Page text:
By George Bass | 12 August 2010
On the We Are The Music Makers forum, there are posters who’ve nicknamed Richard Bailey “tightrope.” Why? Because, as even a casual glitch listener will tell you, he’s an act that can sell a fuckload of candyfloss and perform without putting a foot wrong. Well, maybe once: if you asked fans which Proem CD they’d sacrifice to preserve hostages, they’d almost certainly nominate Till There’s No Breath, Bailey’s 2009 voyage into drone which deviated from his much-loved formula (cold crystal tones attacked with shards of percussion). So when host label n5MD announced the follow-up to Breath would be “an album for die-hards and new-comers alike, mixing catchier melodic passages with some of his roughest beatwork since his debut album,” fans were left pondering the inevitable: would Enough Conflict be Proem’s white flag comeback, the sound of man with his tail between his legs? The short answer, to anyone knows their flag signal dictionary, is no. Enough Conflict is actually Proem’s flag-with-two-Ls-and-an-arrow record, meaning: “All is well. Am moving on this way.”
I say this because the dark ambient detour Bailey took on Breath is something he’s in no hurry to airbrush. After all, he spent a long time perfecting his own style of drone, inspired both by fatherhood and days playing Splinter Cell: Chaos Theory. The ghosts of Breath hover over Conflict like halitosis sniffed at a dinner party, with the first frosted notes of “Deep Sleeping Birds” joking that Proem’s still in his ice hole. But then some familiar scrapes and clicking come to life and you realise that Bailey’s now found his heel hooks, and is heaving himself back to the light—a grey light, anyway, as his opening track’s fusion of steam and scratches is hardly a neon resurrection. It’s not until the headband electro of “Back to Fail” that it’s clear Proem’s back to his bodacious ways, flashing happy laser beams between brutal drum patches. Despite the variety promised on the press sheet, the approach on Conflict soon stabilises, comfortably defined as the sound of refineries solidifying into electronica.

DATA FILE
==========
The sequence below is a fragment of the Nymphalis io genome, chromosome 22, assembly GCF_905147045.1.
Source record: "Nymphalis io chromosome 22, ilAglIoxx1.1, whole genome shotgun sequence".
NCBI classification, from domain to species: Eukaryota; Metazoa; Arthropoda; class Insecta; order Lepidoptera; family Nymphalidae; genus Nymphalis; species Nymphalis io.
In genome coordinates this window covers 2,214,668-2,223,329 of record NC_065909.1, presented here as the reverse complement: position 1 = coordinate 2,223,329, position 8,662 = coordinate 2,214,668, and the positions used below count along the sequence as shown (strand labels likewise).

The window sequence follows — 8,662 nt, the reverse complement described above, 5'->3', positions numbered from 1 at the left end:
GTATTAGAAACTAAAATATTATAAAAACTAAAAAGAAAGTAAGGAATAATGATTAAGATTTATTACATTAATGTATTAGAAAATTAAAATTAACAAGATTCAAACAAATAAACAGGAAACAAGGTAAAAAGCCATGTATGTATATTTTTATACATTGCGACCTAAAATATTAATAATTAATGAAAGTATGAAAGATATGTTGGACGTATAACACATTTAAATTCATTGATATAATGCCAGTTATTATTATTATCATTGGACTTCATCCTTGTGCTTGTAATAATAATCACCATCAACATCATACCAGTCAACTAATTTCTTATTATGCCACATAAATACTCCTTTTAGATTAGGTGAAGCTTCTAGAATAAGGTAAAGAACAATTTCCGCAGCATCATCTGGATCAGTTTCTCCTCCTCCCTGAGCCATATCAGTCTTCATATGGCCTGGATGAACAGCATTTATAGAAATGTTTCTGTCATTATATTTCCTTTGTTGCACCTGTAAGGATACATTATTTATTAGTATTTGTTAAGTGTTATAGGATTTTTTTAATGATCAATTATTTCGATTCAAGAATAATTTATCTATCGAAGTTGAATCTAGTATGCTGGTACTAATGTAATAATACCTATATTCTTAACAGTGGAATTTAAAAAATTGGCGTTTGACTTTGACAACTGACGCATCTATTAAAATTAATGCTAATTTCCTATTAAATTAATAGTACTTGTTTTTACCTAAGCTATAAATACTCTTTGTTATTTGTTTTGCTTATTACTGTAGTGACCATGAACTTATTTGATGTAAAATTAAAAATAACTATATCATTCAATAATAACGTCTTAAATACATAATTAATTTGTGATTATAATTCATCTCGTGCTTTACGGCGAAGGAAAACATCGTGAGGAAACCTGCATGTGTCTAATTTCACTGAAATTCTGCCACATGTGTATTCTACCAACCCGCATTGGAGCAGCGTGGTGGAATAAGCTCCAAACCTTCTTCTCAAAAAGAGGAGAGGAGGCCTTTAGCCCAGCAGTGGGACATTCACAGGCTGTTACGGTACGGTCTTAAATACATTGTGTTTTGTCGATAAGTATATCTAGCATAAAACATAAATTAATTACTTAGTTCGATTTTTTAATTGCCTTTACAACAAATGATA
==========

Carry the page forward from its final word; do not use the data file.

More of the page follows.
In fact, the mixing n5MD sold us with doesn’t take place till later, when Proem experiments with physical instruments and slides some of his programs around them. Maybe he’s a little disheartened with technology following the malicious wiping of his website, but if he wanted to throw his fans another curveball, it’s at Conflict‘s midpoint that he does it: seven tracks in, it becomes apparent that the album’s a smokescreen for a two-song chakra EP, beginning with the bliss vibes of “Kalimba Jam.” A xylophone loop so calm it could be selling you health insurance gently sits upright, the little computer beats as infectious as breath and pointing to Bailey’s new muse. This steady dripping continues on the title track, which inherits its predecessor’s xylophone loop and cradles it with faint waves of guitar. It’s only until the reverberating woodblock of “Skulls” that you know Proem’s been jerking your chain, bringing back a party trick of his: vocals, ones which have to fight so hard against the piano pattern and drum stabs they change to another language.
The truth is, once you’ve treated it to a couple of listens (I can’t think of a single Proem product that can comfortably be swallowed in one go—even his artwork requires two pairs of glasses), it’s clear that the n5MD headquarters wasn’t lying—this really is Richard Bailey’s most experimental album to date. Surprisingly, it’s also his likely second best, not quite eclipsing the highs of Socially Inept (2004) but certainly knocking heads with his EPs.
Bailey’s secret ingredient has long been his grasp of discipline—he shuns the IDM’s indulgent runtimes for crisper, more lean compositions—and by giving Conflict thirteen tracks there’s a lot he can pack into the mix, from the frantic central heating and brilliant tones of “She Never Cries” through to the molecules of “@ The Firey Abyss,” which’ll leave you feeling lost in space without the Matt Le Blanc backup. Bailey even squeezes in a hidden track, one where the beats don’t burst like fireworks but merrily mimic circuitry—dead circuitry. Other jumbled masterpieces as restless as this could easily be the work of a first-timer, but Bailey’s been producing for eleven years plus and has never once let go of his angst, either crunching it into techno to the adoration of his fans or blurring it into drones that get him pelted. Perhaps this is why he’s outlived so many of his imitators who threw in the towel and became web engineers; if you want to stay in the game you need trauma, deep and daily. Proem knows that better than most, especially now his website’s been hacked. Stand by for a reaction that sees him morph once again: maybe an album written in HTML code.